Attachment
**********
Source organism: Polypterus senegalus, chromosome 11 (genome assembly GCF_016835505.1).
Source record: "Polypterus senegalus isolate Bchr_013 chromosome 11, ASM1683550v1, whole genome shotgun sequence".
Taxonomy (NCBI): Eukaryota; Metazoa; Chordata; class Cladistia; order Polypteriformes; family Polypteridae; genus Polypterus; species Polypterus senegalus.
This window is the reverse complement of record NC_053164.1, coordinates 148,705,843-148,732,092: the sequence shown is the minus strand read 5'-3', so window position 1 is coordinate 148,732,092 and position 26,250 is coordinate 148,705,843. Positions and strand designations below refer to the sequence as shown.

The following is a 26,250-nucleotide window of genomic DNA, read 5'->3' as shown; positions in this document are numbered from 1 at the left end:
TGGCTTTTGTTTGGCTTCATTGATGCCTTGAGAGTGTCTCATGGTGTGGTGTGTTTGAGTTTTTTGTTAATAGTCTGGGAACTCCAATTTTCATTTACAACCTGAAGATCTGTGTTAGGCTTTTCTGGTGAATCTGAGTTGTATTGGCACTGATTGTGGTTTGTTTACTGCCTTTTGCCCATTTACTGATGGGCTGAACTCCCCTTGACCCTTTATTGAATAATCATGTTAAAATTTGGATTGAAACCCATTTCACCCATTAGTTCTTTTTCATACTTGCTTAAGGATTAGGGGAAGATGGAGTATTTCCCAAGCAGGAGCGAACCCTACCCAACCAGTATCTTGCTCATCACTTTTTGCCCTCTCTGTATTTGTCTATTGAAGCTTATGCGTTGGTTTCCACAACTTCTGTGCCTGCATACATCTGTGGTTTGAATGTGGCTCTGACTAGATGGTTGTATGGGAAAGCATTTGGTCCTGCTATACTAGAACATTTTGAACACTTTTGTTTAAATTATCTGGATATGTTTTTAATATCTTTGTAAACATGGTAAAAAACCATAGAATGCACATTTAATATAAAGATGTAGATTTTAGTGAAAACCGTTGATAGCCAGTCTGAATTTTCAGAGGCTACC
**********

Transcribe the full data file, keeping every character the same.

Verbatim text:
Source organism: Polypterus senegalus, chromosome 11 (genome assembly GCF_016835505.1).
Source record: "Polypterus senegalus isolate Bchr_013 chromosome 11, ASM1683550v1, whole genome shotgun sequence".
Taxonomy (NCBI): Eukaryota; Metazoa; Chordata; class Cladistia; order Polypteriformes; family Polypteridae; genus Polypterus; species Polypterus senegalus.
This window is the reverse complement of record NC_053164.1, coordinates 148,705,843-148,732,092: the sequence shown is the minus strand read 5'-3', so window position 1 is coordinate 148,732,092 and position 26,250 is coordinate 148,705,843. Positions and strand designations below refer to the sequence as shown.

The following is a 26,250-nucleotide window of genomic DNA, read 5'->3' as shown; positions in this document are numbered from 1 at the left end:
TGGCTTTTGTTTGGCTTCATTGATGCCTTGAGAGTGTCTCATGGTGTGGTGTGTTTGAGTTTTTTGTTAATAGTCTGGGAACTCCAATTTTCATTTACAACCTGAAGATCTGTGTTAGGCTTTTCTGGTGAATCTGAGTTGTATTGGCACTGATTGTGGTTTGTTTACTGCCTTTTGCCCATTTACTGATGGGCTGAACTCCCCTTGACCCTTTATTGAATAATCATGTTAAAATTTGGATTGAAACCCATTTCACCCATTAGTTCTTTTTCATACTTGCTTAAGGATTAGGGGAAGATGGAGTATTTCCCAAGCAGGAGCGAACCCTACCCAACCAGTATCTTGCTCATCACTTTTTGCCCTCTCTGTATTTGTCTATTGAAGCTTATGCGTTGGTTTCCACAACTTCTGTGCCTGCATACATCTGTGGTTTGAATGTGGCTCTGACTAGATGGTTGTATGGGAAAGCATTTGGTCCTGCTATACTAGAACATTTTGAACACTTTTGTTTAAATTATCTGGATATGTTTTTAATATCTTTGTAAACATGGTAAAAAACCATAGAATGCACATTTAATATAAAGATGTAGATTTTAGTGAAAACCGTTGATAGCCAGTCTGAATTTTCAGAGGCTACC